Iteration   FunEvals     Step Length    Function Val        Opt Cond

         1          2     2.99873e-05     1.90436e+04     2.55653e+03
         2          3     1.00000e+00     1.76400e+04     2.34032e+03
         3          4     1.00000e+00     1.72738e+04     5.65236e+02
         4          5     1.00000e+00     1.72512e+04     1.96187e+02
         5          6     1.00000e+00     1.72162e+04     4.73894e+02
         6          7     1.00000e+00     1.71816e+04     4.29853e+02
         7          8     1.00000e+00     1.71676e+04     9.36649e+01
         8          9     1.00000e+00     1.71657e+04     8.10747e+01
         9         10     1.00000e+00     1.71645e+04     1.35856e+02
        10         11     1.00000e+00     1.71614e+04     2.06251e+02
        11         12     1.00000e+00     1.71575e+04     2.03290e+02
        12         13     1.00000e+00     1.71545e+04     1.92202e+02
        13         14     1.00000e+00     1.71492e+04     4.64233e+01
        14         15     1.00000e+00     1.71475e+04     7.23352e+01
        15         16     1.00000e+00     1.71461e+04     1.38713e+02
        16         17     1.00000e+00     1.71440e+04     1.75369e+02
        17         18     1.00000e+00     1.71414e+04     1.30053e+02
        18         19     1.00000e+00     1.71397e+04     2.82008e+01
        19         20     1.00000e+00     1.71390e+04     5.28906e+01
        20         21     1.00000e+00     1.71386e+04     9.04927e+01
        21         22     1.00000e+00     1.71378e+04     1.27399e+02
        22         23     1.00000e+00     1.71366e+04     1.29590e+02
        23         24     1.00000e+00     1.71350e+04     8.02345e+01
        24         25     1.00000e+00     1.71338e+04     2.14189e+01
        25         26     1.00000e+00     1.71328e+04     6.68356e+01
        26         27     1.00000e+00     1.71323e+04     8.78730e+01
        27         28     1.00000e+00     1.71310e+04     1.01143e+02
        28         29     1.00000e+00     1.71288e+04     9.07294e+01
        29         30     1.00000e+00     1.71255e+04     2.70413e+01
        30         31     1.00000e+00     1.71234e+04     2.33995e+01
        31         32     1.00000e+00     1.71226e+04     3.42237e+01
        32         33     1.00000e+00     1.71223e+04     2.23663e+01
        33         34     1.00000e+00     1.71220e+04     5.62033e+00
        34         35     1.00000e+00     1.71220e+04     1.69890e+01
        35         36     1.00000e+00     1.71218e+04     3.02428e+01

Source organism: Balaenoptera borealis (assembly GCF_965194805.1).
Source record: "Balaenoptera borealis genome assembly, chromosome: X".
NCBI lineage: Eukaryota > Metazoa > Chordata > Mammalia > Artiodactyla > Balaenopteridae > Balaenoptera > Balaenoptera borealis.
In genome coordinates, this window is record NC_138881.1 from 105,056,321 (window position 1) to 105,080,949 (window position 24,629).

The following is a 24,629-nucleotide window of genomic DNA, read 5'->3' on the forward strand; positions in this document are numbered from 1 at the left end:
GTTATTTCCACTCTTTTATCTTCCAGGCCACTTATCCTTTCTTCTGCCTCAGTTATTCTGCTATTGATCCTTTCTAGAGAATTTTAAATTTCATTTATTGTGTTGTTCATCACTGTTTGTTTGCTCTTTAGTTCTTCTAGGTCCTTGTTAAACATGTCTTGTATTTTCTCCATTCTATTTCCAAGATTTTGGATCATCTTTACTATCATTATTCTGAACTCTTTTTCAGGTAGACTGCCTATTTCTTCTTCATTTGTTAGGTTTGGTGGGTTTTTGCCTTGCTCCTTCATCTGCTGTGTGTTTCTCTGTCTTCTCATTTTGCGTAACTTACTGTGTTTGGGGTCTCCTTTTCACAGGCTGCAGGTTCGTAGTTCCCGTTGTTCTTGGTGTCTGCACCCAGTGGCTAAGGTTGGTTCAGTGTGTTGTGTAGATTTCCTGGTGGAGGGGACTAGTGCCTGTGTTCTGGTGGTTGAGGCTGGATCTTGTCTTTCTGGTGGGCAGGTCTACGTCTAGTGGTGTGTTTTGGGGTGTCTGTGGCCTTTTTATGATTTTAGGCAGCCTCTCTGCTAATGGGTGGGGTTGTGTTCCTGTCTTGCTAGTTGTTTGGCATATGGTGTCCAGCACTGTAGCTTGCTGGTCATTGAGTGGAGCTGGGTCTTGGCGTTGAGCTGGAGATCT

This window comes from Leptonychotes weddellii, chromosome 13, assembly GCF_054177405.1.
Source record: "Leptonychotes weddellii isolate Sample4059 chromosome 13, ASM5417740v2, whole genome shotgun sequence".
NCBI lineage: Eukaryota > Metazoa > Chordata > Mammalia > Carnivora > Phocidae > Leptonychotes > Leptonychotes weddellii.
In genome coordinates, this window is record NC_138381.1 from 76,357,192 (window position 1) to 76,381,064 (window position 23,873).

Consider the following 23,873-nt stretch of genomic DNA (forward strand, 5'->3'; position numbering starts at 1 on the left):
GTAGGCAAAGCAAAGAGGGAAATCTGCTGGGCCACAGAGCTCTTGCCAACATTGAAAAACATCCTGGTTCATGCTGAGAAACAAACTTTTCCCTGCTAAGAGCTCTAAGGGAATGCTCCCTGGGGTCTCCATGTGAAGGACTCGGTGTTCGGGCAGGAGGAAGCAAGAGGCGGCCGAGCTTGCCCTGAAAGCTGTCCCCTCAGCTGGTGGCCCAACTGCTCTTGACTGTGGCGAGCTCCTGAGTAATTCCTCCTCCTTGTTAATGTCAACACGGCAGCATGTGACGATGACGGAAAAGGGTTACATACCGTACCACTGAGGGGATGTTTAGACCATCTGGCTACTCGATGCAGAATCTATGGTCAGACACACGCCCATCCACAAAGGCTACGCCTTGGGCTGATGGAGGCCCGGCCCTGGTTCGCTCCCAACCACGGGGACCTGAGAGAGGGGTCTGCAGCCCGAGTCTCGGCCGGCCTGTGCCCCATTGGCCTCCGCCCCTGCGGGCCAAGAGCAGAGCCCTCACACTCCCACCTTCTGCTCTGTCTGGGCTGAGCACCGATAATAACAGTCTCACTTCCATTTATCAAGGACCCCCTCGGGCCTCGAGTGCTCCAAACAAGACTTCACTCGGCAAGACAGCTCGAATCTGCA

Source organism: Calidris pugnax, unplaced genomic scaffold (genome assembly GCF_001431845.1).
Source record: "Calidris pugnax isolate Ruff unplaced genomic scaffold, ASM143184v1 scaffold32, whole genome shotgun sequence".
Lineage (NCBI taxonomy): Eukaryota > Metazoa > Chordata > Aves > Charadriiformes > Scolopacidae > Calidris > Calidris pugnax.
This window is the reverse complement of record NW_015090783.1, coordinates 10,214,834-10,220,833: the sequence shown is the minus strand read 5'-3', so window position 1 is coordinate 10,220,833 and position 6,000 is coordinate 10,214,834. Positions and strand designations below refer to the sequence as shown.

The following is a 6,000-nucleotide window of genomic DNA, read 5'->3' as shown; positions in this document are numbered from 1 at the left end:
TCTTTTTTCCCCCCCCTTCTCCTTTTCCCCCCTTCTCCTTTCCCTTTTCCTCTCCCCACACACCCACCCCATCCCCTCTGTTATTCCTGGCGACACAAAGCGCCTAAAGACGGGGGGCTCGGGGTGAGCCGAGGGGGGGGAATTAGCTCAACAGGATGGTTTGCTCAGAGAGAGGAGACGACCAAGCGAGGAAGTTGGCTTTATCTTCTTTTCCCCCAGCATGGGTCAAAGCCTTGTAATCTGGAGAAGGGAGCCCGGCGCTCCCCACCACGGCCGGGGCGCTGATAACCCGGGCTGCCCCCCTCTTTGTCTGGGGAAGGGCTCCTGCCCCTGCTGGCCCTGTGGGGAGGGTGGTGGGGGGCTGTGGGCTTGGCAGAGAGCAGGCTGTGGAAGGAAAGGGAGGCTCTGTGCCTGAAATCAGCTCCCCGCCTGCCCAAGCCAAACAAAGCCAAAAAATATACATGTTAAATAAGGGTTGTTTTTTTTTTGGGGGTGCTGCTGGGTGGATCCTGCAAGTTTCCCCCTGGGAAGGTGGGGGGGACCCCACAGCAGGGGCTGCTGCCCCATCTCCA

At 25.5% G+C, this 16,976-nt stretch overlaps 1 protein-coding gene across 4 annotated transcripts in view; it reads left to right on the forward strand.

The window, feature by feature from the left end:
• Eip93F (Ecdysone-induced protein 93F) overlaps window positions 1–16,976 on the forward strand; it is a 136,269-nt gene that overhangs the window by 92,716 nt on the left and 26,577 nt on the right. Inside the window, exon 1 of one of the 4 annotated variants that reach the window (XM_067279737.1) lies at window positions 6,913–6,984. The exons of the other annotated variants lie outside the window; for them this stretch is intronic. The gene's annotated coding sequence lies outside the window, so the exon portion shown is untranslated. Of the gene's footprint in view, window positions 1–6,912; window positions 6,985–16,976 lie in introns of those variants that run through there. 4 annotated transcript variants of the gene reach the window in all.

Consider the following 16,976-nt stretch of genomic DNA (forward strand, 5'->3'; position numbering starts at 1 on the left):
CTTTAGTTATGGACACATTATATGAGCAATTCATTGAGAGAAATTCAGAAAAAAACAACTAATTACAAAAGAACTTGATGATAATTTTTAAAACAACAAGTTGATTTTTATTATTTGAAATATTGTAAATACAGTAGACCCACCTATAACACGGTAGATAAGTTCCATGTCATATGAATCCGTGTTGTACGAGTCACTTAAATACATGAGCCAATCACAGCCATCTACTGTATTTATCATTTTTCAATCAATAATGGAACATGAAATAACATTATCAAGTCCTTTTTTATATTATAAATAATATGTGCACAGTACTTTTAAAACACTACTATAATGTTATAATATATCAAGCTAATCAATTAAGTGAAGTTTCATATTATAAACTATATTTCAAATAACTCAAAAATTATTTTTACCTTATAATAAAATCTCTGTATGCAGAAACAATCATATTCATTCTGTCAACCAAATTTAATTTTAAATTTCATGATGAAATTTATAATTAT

36         37     1.00000e+00     1.71217e+04     2.99272e+01
        37         38     1.00000e+00     1.71211e+04     3.03047e+01
        38         39     1.00000e+00     1.71202e+04     4.71917e+01
        39         40     1.00000e+00     1.71186e+04     1.46650e+01
        40         41     1.00000e+00     1.71177e+04     1.22074e+01
        41         42     1.00000e+00     1.71172e+04     8.57846e+00
        42         43     1.00000e+00     1.71171e+04     1.83532e+01
        43         44     1.00000e+00     1.71169e+04     6.84019e+00
        44         45     1.00000e+00     1.71168e+04     2.20643e+00
        45         46     1.00000e+00     1.71167e+04     3.27873e+00
        46         47     1.00000e+00     1.71167e+04     1.20115e+00
        47         48     1.00000e+00     1.71167e+04     2.22905e+00
        48         49     1.00000e+00     1.71167e+04     5.42830e+00
        49         50     1.00000e+00     1.71167e+04     9.00362e+00
        50         51     1.00000e+00     1.71166e+04     9.82641e+00
        51         52     1.00000e+00     1.71165e+04     1.27488e+01
        52         54     4.72543e-01     1.71165e+04     8.33743e+00
        53         55     1.00000e+00     1.71164e+04     4.89122e+00
        54         56     1.00000e+00     1.71164e+04     6.44481e-01
        55         57     1.00000e+00     1.71164e+04     5.46661e-01
        56         58     1.00000e+00     1.71164e+04     1.36614e+00
        57         59     1.00000e+00     1.71164e+04     2.46083e+00
        58         60     1.00000e+00     1.71164e+04     2.87980e+00
        59         61     1.00000e+00     1.71164e+04     2.40811e+00
        60         62     1.00000e+00     1.71164e+04     3.14707e+00
        61         63     1.00000e+00     1.71163e+04     2.01836e+00
        62         64     1.00000e+00     1.71163e+04     2.46767e+00
        63         65     1.00000e+00     1.71163e+04     2.55408e+00
        64         67     4.04260e-01     1.71163e+04     1.56098e+00
        65         68     1.00000e+00     1.71163e+04     3.12589e-01